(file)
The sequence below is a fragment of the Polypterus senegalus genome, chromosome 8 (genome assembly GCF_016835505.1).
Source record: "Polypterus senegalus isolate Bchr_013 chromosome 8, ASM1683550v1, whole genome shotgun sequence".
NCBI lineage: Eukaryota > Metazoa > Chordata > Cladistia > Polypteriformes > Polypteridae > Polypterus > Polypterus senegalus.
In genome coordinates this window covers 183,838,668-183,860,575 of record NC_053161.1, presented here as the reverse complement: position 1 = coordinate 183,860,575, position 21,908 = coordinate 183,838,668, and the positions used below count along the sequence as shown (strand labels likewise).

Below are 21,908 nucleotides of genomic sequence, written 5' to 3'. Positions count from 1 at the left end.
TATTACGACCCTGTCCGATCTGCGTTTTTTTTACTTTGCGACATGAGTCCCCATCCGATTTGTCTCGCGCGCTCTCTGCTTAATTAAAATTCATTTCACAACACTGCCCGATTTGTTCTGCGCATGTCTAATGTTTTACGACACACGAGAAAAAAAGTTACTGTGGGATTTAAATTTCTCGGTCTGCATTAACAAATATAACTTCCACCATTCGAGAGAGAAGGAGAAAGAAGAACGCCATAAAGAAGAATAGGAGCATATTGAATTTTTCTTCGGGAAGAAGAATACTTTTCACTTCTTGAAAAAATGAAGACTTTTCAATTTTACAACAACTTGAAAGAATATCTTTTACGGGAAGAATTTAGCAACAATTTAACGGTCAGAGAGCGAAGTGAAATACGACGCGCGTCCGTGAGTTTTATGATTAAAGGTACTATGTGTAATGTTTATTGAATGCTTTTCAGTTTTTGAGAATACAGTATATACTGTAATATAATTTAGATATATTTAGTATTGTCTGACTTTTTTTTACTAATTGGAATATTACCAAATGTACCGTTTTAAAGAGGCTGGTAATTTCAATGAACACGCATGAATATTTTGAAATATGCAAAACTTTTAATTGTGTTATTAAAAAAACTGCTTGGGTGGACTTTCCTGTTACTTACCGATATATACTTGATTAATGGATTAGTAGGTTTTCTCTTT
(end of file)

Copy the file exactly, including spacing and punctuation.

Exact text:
The sequence below is a fragment of the Polypterus senegalus genome, chromosome 8 (genome assembly GCF_016835505.1).
Source record: "Polypterus senegalus isolate Bchr_013 chromosome 8, ASM1683550v1, whole genome shotgun sequence".
NCBI lineage: Eukaryota > Metazoa > Chordata > Cladistia > Polypteriformes > Polypteridae > Polypterus > Polypterus senegalus.
In genome coordinates this window covers 183,838,668-183,860,575 of record NC_053161.1, presented here as the reverse complement: position 1 = coordinate 183,860,575, position 21,908 = coordinate 183,838,668, and the positions used below count along the sequence as shown (strand labels likewise).

Below are 21,908 nucleotides of genomic sequence, written 5' to 3'. Positions count from 1 at the left end.
TATTACGACCCTGTCCGATCTGCGTTTTTTTTACTTTGCGACATGAGTCCCCATCCGATTTGTCTCGCGCGCTCTCTGCTTAATTAAAATTCATTTCACAACACTGCCCGATTTGTTCTGCGCATGTCTAATGTTTTACGACACACGAGAAAAAAAGTTACTGTGGGATTTAAATTTCTCGGTCTGCATTAACAAATATAACTTCCACCATTCGAGAGAGAAGGAGAAAGAAGAACGCCATAAAGAAGAATAGGAGCATATTGAATTTTTCTTCGGGAAGAAGAATACTTTTCACTTCTTGAAAAAATGAAGACTTTTCAATTTTACAACAACTTGAAAGAATATCTTTTACGGGAAGAATTTAGCAACAATTTAACGGTCAGAGAGCGAAGTGAAATACGACGCGCGTCCGTGAGTTTTATGATTAAAGGTACTATGTGTAATGTTTATTGAATGCTTTTCAGTTTTTGAGAATACAGTATATACTGTAATATAATTTAGATATATTTAGTATTGTCTGACTTTTTTTTACTAATTGGAATATTACCAAATGTACCGTTTTAAAGAGGCTGGTAATTTCAATGAACACGCATGAATATTTTGAAATATGCAAAACTTTTAATTGTGTTATTAAAAAAACTGCTTGGGTGGACTTTCCTGTTACTTACCGATATATACTTGATTAATGGATTAGTAGGTTTTCTCTTT